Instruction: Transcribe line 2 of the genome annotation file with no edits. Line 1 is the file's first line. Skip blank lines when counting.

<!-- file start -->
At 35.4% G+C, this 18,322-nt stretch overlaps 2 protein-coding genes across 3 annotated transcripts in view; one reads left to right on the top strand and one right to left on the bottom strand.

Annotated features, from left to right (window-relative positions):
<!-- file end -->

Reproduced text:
Annotated features, from left to right (window-relative positions):